Lenovo is in a fix as its SuperFish was caught in the net. Superfish installs itself as a certificate in the trusted certificates section so that more of advertisements can be shown while running searches etc. Though Lenovo maintains that it included the adware to improve the shopping experience of Lenovo users, it also acknowledged that it was a bad move. Superfish leaves the computer vulnerable to hackers as they can steal sensitive data from connections made using the weak certificate that does not provide enough encryption.
You must have already heard of Lenovo superfish controversy. In damage control mode, Lenovo had issued a statement that it installed superfish to improve the shopping experience of its users. However, an adware is an adware and Lenovo stands guilty of exposing its users to different vulnerabilities whereby third parties can gain access to the users’ data.
As soon as it was caught, Lenovo started working on a fix and came out with an automatic SuperFish Removal Tool, that would remove Superfish malware and the certificate from the computers affected. The computer manufacturer even made public, the source code of the “SuperFish fix” so that it is open for scrutiny. The support page also lists some manual methods to remove the certificate.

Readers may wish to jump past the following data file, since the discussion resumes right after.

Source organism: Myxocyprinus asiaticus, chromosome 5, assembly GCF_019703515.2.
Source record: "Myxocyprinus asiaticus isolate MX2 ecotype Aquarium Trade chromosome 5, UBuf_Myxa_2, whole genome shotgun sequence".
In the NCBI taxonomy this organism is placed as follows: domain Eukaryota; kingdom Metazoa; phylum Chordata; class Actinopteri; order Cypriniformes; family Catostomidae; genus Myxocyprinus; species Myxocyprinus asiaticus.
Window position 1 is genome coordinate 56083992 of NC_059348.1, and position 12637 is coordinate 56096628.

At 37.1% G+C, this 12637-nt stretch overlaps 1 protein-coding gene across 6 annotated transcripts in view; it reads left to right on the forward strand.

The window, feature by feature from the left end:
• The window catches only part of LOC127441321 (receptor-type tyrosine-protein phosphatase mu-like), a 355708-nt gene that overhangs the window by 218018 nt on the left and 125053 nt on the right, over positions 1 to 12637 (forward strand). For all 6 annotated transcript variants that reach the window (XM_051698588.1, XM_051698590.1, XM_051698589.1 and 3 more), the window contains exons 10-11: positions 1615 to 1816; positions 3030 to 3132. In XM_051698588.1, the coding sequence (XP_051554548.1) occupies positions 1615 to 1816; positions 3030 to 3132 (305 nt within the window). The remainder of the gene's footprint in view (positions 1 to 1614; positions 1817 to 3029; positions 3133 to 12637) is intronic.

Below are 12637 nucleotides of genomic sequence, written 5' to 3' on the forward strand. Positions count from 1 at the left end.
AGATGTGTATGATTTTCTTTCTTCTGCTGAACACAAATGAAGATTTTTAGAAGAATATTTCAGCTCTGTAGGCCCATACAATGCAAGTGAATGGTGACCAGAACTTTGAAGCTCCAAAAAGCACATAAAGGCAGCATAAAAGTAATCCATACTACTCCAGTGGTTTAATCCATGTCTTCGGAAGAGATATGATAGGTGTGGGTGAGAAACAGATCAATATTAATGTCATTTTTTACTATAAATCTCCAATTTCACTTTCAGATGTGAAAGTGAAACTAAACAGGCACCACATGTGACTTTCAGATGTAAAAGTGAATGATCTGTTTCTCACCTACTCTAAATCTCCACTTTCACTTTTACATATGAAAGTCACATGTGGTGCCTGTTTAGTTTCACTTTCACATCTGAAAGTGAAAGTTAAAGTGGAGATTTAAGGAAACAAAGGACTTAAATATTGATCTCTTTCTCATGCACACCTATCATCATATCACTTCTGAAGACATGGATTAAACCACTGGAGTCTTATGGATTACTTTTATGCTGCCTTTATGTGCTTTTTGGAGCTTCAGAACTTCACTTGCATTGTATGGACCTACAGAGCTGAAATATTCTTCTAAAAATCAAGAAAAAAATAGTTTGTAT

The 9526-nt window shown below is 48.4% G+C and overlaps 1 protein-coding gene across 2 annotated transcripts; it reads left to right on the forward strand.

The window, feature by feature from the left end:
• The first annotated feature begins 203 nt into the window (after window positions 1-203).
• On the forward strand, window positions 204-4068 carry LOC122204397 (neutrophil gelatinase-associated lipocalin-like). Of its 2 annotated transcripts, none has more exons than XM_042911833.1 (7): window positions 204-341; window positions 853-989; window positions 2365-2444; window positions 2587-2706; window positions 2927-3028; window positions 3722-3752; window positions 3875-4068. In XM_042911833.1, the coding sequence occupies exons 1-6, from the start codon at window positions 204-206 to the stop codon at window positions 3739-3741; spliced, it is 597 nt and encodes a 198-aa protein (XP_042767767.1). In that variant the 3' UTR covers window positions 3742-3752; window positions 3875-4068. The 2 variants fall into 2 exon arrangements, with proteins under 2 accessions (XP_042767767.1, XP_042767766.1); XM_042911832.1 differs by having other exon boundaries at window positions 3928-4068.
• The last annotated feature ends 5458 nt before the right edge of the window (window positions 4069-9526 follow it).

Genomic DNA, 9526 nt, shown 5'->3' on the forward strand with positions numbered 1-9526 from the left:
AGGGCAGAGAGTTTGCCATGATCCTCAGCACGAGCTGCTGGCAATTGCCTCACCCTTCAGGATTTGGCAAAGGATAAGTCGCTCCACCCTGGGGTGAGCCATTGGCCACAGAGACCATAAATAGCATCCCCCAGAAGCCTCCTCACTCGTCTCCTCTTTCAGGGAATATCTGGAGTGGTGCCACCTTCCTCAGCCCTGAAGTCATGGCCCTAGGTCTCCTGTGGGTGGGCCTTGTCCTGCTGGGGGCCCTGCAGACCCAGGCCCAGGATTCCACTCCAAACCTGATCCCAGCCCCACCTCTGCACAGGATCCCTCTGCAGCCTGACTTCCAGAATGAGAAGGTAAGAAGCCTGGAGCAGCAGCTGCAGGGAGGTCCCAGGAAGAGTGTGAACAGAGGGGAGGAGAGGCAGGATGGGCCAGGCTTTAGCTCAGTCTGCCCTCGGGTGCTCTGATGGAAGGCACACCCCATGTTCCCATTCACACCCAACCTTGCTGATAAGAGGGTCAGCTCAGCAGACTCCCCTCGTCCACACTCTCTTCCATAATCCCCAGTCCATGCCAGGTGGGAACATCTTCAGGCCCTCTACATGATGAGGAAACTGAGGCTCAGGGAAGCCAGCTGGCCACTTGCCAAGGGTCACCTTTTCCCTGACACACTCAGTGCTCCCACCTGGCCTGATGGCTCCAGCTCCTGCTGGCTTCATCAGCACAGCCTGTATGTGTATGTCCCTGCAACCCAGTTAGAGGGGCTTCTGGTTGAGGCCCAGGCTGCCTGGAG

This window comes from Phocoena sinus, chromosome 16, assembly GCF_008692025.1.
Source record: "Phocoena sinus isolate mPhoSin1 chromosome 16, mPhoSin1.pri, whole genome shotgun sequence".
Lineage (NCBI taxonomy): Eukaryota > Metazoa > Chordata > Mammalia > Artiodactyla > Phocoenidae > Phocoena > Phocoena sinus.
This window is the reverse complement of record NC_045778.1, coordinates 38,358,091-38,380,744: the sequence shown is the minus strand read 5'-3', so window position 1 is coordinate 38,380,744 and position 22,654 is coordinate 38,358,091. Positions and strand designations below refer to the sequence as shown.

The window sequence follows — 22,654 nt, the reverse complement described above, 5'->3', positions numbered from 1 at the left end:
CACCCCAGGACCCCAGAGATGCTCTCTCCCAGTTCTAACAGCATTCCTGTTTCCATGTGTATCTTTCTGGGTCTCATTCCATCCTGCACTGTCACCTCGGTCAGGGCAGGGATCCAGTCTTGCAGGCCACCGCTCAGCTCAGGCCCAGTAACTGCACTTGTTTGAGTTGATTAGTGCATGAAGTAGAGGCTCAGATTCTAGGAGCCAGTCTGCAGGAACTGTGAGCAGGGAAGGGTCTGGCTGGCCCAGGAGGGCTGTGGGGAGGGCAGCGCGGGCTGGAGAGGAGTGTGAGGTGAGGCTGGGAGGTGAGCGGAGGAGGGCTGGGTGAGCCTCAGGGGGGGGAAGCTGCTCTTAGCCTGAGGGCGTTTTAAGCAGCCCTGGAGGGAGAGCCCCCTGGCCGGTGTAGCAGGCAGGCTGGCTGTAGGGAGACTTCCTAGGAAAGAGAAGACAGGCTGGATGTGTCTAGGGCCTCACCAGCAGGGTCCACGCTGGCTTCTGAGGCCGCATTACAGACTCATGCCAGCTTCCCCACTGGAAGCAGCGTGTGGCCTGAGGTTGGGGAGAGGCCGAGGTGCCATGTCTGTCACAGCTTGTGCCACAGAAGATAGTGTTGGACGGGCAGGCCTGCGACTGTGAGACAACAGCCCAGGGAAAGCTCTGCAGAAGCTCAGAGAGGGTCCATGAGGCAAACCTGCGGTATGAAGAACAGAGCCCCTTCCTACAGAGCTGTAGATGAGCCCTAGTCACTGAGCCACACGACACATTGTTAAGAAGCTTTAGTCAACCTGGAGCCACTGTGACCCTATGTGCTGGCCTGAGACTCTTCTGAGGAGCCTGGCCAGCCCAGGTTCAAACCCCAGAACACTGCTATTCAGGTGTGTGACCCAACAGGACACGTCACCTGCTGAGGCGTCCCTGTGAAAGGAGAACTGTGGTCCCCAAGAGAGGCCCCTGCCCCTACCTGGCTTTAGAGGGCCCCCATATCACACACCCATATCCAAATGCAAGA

Meanwhile, Microsoft also took charge and came up with an update to its Windows Defender. The latest version of Windows Defender kills SuperFish certificate. It roots out the Superfish adware and removes the certificate to restore the security of Windows operating system.
Lenovo is now working closely with both Microsoft and McAfee to provide automated tools for removal of the adware so that users are not exposed to any kind of vulnerability. McAfee too has updated its software to include a module that removes SuperFish adware.
These type of tricks are used by most PC makers. Some PC makers go to an extent of preloading malware into the computers-for-sale so that they can better control the users’ experience. This was one of the reasons why Microsoft set up a cybercrime center in Singapore though it already had one center in China and one in Japan. That makes it three cybercrime centers in Asia alone. The remaining two are in the US.
While it will take some time for Lenovo to clear its name that has been blotted for now, the major gainer seems to be Microsoft that is now promoting its Signature Edition computers that, it claims, are free of malware of any form.